I know, but no, that board has a Cyclone V SOC part. Same part as the one in the DE10-nano but in addition it has transceivers. It's a rather expensive board at $1.800: https://www.altera.com/products/boards_ ... v-soc.htmlSorgelig wrote:There are different Cyclone V chips. Some versions have no HPS like Cyclone V GX - and it almost doesn't produce the heat. Other versions like Cyclone V SE used in DE10-nano has HPS on-board - so it produces the heat due to this HPS (ARM CPU).ijor wrote:Actually, in one of the most expensive Altera dev boards, it mentions that a heatsink is normally not needed, except only on extreme conditions or when using engineering samples.
An idea ... It might be worth trying to enable both cores but use a lower CPU clock frequency, say, 600 MHz. You will probably get about the same performance as you have now with a single core at max speed, but power consumption (and then heat) would be significantly lower. Altera has a tool that let you estimate power with different CPU configurations.MiSTer Linux already uses a single core only. Another core is turned off ... i didn't explore the ability to change the CPU speed as ARM CPU in Cyclone lacks PM. Probably it's possible, but it will definitely will affect the performance. ARM side uses Linux ...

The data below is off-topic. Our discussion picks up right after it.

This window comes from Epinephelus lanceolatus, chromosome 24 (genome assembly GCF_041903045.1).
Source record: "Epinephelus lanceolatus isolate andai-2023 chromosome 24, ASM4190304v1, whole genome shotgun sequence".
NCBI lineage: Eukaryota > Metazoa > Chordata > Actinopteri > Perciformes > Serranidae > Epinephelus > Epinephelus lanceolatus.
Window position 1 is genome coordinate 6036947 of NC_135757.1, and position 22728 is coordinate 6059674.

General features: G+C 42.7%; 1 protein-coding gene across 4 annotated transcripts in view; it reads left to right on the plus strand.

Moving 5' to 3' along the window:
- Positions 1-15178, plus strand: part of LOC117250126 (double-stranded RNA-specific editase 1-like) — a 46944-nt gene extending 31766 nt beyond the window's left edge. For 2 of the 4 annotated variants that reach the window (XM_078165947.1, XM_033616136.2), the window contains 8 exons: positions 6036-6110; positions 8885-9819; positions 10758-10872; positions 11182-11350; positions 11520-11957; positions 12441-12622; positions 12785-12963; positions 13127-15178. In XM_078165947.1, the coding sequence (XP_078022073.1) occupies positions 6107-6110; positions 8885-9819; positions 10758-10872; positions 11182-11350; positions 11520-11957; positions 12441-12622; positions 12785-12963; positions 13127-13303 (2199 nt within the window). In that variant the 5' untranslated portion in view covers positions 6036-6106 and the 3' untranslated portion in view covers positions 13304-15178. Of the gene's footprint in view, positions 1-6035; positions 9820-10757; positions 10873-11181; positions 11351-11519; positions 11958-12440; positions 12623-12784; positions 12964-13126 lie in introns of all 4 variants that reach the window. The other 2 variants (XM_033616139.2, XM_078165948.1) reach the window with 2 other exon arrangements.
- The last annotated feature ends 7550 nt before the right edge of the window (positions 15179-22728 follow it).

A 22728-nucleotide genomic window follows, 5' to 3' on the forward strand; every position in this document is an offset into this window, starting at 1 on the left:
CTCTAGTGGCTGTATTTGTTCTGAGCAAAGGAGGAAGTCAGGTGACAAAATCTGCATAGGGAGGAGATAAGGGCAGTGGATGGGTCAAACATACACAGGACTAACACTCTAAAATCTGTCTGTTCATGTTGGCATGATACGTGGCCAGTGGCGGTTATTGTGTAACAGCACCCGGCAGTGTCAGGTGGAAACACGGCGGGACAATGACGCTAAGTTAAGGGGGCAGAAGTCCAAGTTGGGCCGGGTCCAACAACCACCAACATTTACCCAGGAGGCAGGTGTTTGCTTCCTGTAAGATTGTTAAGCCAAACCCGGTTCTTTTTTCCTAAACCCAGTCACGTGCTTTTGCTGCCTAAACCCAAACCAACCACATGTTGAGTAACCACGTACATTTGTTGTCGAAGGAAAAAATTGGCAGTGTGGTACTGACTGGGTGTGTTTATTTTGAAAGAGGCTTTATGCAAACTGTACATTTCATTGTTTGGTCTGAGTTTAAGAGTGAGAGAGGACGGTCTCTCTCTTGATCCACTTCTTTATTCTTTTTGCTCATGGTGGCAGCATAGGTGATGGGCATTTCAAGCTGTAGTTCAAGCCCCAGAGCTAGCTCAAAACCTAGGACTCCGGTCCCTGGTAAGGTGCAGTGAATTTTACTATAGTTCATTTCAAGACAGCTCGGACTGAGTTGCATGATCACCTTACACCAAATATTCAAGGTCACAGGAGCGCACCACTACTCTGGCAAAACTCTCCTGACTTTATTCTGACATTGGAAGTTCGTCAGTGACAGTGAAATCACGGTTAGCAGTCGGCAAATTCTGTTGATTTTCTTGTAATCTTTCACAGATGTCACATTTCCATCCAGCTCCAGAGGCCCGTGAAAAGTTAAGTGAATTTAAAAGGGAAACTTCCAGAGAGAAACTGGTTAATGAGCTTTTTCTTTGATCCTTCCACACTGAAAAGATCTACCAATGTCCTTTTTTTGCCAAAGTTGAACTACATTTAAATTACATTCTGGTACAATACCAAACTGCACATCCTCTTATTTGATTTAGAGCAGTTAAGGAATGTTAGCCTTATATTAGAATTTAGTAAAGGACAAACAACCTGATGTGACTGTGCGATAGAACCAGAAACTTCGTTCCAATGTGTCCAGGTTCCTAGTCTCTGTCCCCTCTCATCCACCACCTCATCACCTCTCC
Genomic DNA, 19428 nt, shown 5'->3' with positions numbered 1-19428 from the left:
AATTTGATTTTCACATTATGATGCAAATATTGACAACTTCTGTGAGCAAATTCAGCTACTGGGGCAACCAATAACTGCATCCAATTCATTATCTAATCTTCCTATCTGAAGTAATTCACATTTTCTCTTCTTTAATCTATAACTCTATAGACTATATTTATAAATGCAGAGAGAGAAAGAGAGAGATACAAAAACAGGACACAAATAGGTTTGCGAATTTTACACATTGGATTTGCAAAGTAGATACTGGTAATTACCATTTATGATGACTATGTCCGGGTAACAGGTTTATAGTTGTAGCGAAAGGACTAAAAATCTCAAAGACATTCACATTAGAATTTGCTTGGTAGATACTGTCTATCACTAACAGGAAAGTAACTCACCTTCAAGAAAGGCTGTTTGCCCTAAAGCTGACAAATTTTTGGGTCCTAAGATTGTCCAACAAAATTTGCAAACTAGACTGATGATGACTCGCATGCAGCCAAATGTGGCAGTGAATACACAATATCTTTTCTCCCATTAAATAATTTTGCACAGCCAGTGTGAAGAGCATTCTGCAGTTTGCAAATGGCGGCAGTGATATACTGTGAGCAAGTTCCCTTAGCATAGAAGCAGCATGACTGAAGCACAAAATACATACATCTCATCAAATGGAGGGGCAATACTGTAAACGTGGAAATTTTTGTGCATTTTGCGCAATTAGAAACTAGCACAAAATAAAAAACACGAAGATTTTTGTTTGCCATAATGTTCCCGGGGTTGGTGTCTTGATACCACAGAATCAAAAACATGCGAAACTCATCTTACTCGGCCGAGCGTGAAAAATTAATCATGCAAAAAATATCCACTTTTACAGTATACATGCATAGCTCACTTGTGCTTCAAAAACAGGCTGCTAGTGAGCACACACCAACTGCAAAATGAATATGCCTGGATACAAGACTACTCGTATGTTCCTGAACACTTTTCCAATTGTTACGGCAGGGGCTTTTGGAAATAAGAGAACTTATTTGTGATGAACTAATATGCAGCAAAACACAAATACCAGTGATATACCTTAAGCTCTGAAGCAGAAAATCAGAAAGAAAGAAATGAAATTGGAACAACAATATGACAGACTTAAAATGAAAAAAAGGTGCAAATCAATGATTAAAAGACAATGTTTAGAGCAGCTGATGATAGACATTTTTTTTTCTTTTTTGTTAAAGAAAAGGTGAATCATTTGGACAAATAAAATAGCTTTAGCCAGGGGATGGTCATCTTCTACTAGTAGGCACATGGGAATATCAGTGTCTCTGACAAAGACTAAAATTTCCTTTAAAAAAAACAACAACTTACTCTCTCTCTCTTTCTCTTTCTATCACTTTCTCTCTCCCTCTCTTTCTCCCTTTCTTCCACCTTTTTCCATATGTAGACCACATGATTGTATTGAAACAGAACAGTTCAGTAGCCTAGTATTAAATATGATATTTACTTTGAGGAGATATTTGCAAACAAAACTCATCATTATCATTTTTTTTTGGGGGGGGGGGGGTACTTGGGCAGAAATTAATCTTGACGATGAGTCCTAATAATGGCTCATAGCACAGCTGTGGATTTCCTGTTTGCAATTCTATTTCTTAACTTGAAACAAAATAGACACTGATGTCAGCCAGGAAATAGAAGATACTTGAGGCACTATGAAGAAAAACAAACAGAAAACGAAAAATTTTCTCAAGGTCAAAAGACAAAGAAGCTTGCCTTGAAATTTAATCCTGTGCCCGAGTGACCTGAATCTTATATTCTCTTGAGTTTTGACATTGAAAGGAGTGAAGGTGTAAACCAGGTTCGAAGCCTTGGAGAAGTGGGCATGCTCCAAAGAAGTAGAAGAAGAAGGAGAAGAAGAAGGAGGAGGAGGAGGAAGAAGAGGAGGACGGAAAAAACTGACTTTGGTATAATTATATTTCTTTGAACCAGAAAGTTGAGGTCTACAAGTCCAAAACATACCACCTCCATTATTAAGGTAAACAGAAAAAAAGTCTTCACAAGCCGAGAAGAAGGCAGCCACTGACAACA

Ouch, has to be really a monster to take 85% in such big FPGA. Can you post a compilation report? What you mean it doesn't always succeed? It can't fit the design at all? It doesn't meet timing? Or what?For very big projects like ao486 occupying ~85% of FPGA it's not possible. ao486 is pretty extreme case, actually. I have to spend up to half day to compile it. Every compilation takes around 1h30m and not always successful.
For such huge projects the non free Quartus version makes a big difference. It has several compilation optimizations that are not available in the free edition. Unfortunately it is very expensive unless you have it at work or a special University license.